Use these 3 advertising copywriting methods to write effective advertising copy.

In this blog post, I will be covering three essential writing exercises that help you develop an effective advertising copywriters mindset when writing about your ceffectiveompany’s products or services.

It’s the same process used by every advertising copywriter who knows how to write effective sales copy and for your advertisement campaigns. This forms the essential basis of all effective sales messages, in every advertising medium.

These exercises help you discover the key sales benefits of your company’s products, and will teach you how to talk about them in different ways. Short and telegraphic, or in a longer and more descriptive way. And by revealing the copywriters art, these exercises will help you set a firmer hand to the marketing process and make you a better marketing manager.

This is a critical step for communicating with effective advertising for your target audience, brand awareness, and social media content.

Step 1:  The Laundry List

If you haven’t done so already, gather your basic research from your sales rep debriefings, publications, and other marketing research. Read it, digest it, and then put it aside for a while. Like all creative projects, it helps to sleep on it and approached it again the next morning.

Next, on a new sheet of paper, make a laundry list of your products every possible benefit. This includes both features and benefits. At this stage it is not important to make distinctions between features and benefits. It is more important to list everything you can think of–good, descriptive, or indifferent about your company’s product or service. You can separate these features from the benefits after you’ve completed this step.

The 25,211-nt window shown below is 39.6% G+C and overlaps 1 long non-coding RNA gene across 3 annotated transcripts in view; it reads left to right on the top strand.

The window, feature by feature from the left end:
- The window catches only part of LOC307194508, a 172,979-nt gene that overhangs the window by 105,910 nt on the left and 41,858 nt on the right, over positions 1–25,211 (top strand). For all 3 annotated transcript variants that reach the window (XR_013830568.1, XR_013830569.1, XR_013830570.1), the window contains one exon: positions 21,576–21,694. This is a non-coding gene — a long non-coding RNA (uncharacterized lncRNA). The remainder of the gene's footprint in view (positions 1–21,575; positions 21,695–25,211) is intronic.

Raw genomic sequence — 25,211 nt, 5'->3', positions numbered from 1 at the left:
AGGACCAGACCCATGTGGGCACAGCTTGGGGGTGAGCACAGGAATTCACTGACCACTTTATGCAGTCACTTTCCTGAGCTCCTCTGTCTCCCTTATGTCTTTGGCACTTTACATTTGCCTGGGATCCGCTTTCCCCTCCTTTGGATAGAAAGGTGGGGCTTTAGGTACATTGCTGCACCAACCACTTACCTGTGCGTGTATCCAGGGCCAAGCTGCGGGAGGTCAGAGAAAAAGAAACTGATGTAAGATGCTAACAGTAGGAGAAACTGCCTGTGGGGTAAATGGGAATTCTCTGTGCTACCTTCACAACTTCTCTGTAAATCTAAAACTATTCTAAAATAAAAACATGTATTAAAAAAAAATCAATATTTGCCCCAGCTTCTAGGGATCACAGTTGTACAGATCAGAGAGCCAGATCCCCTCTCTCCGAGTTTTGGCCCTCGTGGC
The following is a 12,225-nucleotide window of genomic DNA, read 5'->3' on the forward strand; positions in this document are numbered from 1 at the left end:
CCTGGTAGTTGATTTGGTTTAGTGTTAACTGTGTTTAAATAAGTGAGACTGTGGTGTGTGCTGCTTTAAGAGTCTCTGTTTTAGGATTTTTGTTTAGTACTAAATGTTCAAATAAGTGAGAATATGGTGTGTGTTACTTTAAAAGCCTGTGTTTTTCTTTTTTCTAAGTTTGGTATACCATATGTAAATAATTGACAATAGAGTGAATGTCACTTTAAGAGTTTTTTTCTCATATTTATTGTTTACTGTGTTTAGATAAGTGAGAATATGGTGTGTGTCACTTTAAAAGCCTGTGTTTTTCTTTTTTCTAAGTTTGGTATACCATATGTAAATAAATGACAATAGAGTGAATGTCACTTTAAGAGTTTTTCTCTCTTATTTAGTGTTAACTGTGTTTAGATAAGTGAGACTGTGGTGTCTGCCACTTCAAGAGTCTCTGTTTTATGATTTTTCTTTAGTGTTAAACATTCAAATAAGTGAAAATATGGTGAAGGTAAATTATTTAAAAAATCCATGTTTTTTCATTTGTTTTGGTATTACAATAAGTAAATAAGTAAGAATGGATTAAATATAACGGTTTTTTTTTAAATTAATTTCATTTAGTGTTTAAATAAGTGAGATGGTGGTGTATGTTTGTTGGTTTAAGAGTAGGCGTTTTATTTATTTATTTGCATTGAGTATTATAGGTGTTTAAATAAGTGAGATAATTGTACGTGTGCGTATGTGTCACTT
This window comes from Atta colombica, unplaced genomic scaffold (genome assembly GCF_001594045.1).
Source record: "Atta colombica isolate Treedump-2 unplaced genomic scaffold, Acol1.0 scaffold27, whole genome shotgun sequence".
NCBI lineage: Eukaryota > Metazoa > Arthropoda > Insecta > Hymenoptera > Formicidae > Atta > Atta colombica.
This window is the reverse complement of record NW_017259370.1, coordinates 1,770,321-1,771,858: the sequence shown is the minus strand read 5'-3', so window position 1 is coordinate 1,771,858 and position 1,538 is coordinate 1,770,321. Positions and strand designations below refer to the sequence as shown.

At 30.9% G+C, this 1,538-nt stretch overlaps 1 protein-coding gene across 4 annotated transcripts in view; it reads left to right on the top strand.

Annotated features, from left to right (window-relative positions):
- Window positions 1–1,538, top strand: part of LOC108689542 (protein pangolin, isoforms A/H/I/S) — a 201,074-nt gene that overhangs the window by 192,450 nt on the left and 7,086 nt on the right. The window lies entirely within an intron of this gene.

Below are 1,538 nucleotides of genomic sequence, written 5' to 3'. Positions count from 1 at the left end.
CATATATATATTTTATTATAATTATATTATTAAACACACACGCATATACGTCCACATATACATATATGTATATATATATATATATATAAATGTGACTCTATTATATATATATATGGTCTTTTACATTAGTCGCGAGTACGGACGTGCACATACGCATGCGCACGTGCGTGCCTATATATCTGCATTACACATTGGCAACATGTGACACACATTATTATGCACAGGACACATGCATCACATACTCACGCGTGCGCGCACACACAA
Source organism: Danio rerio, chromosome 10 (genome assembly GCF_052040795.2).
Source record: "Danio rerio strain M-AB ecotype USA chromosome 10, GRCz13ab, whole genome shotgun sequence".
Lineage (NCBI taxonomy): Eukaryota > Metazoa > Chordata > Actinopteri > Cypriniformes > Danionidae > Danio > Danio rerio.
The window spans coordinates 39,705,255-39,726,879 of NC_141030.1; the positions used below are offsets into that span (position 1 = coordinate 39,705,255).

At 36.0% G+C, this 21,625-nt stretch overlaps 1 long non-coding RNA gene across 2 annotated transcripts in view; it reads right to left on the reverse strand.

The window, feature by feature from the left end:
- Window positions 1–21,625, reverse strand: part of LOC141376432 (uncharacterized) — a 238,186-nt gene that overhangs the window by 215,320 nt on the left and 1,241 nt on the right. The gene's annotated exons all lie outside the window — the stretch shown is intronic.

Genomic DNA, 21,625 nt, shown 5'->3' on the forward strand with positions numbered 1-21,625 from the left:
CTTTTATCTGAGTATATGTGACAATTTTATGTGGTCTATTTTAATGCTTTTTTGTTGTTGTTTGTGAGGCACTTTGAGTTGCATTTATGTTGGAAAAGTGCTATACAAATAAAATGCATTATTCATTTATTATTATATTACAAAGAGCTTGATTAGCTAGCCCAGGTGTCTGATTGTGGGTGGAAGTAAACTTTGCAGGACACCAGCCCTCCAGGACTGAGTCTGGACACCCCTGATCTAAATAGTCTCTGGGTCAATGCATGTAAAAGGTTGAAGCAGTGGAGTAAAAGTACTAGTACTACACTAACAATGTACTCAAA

Source: Pixabay

Sales Benefits Attributes

Here are some soup starters to help you write your own laundry list of sales benefits, including copy points that describe any of the following attributes of your company’s product or service.

Speed | Efficiency | Productivity

What aspects, functions, or processes of your company’s products perform faster than comparable products? How are these important to your prospective customers?

Is your company in a service business, does it perform its tasks more quickly than your competitor? If so, is this important to your customers, and how?

What is it about your company’s product that helps your perspective buyers get more work done, or done more efficiently?